Who determines how public policy is made? Do public policies reflect what voters want, or do lobbyists, politicians, and bureaucrats really make the decisions? What factors motivate these different actors? This course examines public policy from the perspective of comparative politics. Over the course of the semester, we will examine policy making in the US and a number of industrialized countries in Western Europe and Japan. Topics studied include immigration policy, education policy, and family policy. Enrollment limited to 20 first year students. FYS WRIT
Professor Andrew Pennock

SOC0300D-S01       Who Am I?
CRN: 26503

A study of self in contemporary society. We examine the structural and situational forces that shape the self and their impact on personal development, orientations to the world, and interpersonal behavior; we investigate the development of the self as a way of being in the world that makes everyday doings and, ultimately society, possible. Enrollment limited to 20 first year students. Instructor permission required. FYS WRIT
Professor Gregory Elliott

Courses Open to All Students

EDUC1130                Economics of Education I
CRN: 15893
Economics of Education I
CRN: 16043

How do we attract good teachers to public schools? What are the economic returns to early-childhood intervention programs? These are just two examples of important education policy questions. This course introduces key concepts of microeconomic theory and uses them to analyze these and other policy questions. Organized around a structured sequence of readings. First year students require instructor permission.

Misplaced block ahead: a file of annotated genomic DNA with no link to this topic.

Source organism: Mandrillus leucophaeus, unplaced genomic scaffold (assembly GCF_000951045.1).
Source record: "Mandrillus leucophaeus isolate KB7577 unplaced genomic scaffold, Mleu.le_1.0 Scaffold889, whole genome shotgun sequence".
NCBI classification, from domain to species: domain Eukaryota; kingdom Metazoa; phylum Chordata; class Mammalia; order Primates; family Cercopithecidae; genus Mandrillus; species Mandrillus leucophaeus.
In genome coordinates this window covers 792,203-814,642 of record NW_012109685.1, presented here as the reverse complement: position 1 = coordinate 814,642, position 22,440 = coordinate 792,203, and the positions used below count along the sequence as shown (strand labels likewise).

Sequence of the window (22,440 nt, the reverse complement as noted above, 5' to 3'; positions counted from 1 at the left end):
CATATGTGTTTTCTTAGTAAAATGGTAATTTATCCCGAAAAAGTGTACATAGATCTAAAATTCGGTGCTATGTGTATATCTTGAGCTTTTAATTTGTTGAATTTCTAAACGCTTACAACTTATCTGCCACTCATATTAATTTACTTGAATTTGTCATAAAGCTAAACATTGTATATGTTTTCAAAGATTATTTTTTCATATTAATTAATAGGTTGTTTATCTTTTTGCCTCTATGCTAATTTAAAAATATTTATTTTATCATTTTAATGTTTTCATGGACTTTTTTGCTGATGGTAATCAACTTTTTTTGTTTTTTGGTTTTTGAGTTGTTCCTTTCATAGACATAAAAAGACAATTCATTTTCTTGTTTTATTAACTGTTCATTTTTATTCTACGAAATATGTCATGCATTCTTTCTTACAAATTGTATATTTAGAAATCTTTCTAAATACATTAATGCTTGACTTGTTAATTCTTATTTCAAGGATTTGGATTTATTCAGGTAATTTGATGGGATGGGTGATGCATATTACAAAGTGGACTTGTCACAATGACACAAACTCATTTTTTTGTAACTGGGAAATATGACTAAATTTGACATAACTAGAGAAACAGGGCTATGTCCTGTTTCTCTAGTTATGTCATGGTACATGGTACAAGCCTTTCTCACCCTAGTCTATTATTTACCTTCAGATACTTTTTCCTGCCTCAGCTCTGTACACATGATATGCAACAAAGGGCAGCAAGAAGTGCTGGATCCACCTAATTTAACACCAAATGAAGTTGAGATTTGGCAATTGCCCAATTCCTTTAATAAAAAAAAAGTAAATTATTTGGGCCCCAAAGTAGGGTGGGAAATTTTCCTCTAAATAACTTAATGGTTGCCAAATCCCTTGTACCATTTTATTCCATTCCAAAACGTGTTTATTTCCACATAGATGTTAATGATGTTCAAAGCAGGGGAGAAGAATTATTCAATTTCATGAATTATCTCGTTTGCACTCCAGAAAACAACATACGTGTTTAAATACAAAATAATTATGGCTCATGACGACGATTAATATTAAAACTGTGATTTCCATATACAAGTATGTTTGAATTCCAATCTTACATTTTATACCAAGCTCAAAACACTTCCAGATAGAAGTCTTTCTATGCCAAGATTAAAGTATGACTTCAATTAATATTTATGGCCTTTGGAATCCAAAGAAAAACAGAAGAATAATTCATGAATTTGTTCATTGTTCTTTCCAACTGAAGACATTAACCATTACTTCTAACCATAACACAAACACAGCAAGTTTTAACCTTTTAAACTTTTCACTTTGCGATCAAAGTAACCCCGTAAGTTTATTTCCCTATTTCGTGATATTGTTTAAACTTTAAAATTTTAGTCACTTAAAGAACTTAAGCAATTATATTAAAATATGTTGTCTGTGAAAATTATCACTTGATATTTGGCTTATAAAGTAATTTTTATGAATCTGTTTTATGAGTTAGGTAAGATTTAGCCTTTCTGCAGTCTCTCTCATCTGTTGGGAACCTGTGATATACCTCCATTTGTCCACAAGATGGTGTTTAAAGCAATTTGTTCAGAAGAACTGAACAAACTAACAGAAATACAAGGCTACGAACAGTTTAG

Professor John Tyler

ENGN1010-S01        The Entrepreneurial Process: Innovation in Practice
Primary Meeting: T R 10:30 am - 11:50 am 

Entrepreneurship is innovation in practice: transforming ideas into opportunities, and, through a deliberate process, opportunities into commercial realities. These entrepreneurial activities can take place in two contexts: the creation of new organizations; and within existing organizations. This course will present an entrepreneurial framework for these entrepreneurial processes, supported by case studies that illustrate essential elements. Successful entrepreneurs and expert practitioners will be introduced who will highlight practical approaches to entrepreneurial success. Enrollment limited to 35.
Instructor: Danny Warshay

HIST0510-S01         American Exceptionalism: The History of an Idea
Primary Meeting: M W F 01:00 pm - 01:50 pm

For four centuries, the theme of America having a special place in the world has dominated American politics and culture, though many have questioned or challenged American distinctiveness. This course examines articulations and critiques of American exceptionalism, using sources from American history and literature, from comparative history and literature, and from modern American culture and politics. It is intended both as an introduction to American history and as a thematic class, focused on the U.S. in a global context, which is different from a traditional high school or first-year college American history class. WRIT E